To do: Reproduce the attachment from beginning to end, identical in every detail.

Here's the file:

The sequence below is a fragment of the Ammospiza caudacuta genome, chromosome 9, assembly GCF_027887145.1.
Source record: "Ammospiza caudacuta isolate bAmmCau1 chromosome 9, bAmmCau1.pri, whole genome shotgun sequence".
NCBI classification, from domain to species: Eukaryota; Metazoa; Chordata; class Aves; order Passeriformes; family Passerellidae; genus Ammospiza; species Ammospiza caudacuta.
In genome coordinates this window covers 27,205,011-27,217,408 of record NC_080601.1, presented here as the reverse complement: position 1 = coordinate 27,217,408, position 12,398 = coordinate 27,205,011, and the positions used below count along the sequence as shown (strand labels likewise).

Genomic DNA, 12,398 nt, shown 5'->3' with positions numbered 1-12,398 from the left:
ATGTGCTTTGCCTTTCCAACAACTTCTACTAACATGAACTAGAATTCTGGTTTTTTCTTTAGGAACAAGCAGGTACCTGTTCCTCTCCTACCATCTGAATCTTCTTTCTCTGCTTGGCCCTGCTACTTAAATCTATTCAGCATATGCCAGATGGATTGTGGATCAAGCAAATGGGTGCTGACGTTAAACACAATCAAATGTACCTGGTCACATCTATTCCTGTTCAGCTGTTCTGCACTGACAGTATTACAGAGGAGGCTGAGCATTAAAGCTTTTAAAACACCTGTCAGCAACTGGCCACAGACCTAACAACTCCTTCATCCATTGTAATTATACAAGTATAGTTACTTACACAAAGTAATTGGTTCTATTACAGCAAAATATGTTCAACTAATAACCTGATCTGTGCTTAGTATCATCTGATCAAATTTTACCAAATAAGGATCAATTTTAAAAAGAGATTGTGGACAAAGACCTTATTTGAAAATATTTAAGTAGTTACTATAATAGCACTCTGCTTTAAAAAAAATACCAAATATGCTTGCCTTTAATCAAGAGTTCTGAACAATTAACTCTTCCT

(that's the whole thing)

The sequence below is a fragment of the Ammospiza caudacuta genome, chromosome 9, assembly GCF_027887145.1.
Source record: "Ammospiza caudacuta isolate bAmmCau1 chromosome 9, bAmmCau1.pri, whole genome shotgun sequence".
NCBI classification, from domain to species: Eukaryota; Metazoa; Chordata; class Aves; order Passeriformes; family Passerellidae; genus Ammospiza; species Ammospiza caudacuta.
In genome coordinates this window covers 27,205,011-27,217,408 of record NC_080601.1, presented here as the reverse complement: position 1 = coordinate 27,217,408, position 12,398 = coordinate 27,205,011, and the positions used below count along the sequence as shown (strand labels likewise).

Genomic DNA, 12,398 nt, shown 5'->3' with positions numbered 1-12,398 from the left:
ATGTGCTTTGCCTTTCCAACAACTTCTACTAACATGAACTAGAATTCTGGTTTTTTCTTTAGGAACAAGCAGGTACCTGTTCCTCTCCTACCATCTGAATCTTCTTTCTCTGCTTGGCCCTGCTACTTAAATCTATTCAGCATATGCCAGATGGATTGTGGATCAAGCAAATGGGTGCTGACGTTAAACACAATCAAATGTACCTGGTCACATCTATTCCTGTTCAGCTGTTCTGCACTGACAGTATTACAGAGGAGGCTGAGCATTAAAGCTTTTAAAACACCTGTCAGCAACTGGCCACAGACCTAACAACTCCTTCATCCATTGTAATTATACAAGTATAGTTACTTACACAAAGTAATTGGTTCTATTACAGCAAAATATGTTCAACTAATAACCTGATCTGTGCTTAGTATCATCTGATCAAATTTTACCAAATAAGGATCAATTTTAAAAAGAGATTGTGGACAAAGACCTTATTTGAAAATATTTAAGTAGTTACTATAATAGCACTCTGCTTTAAAAAAAATACCAAATATGCTTGCCTTTAATCAAGAGTTCTGAACAATTAACTCTTCCT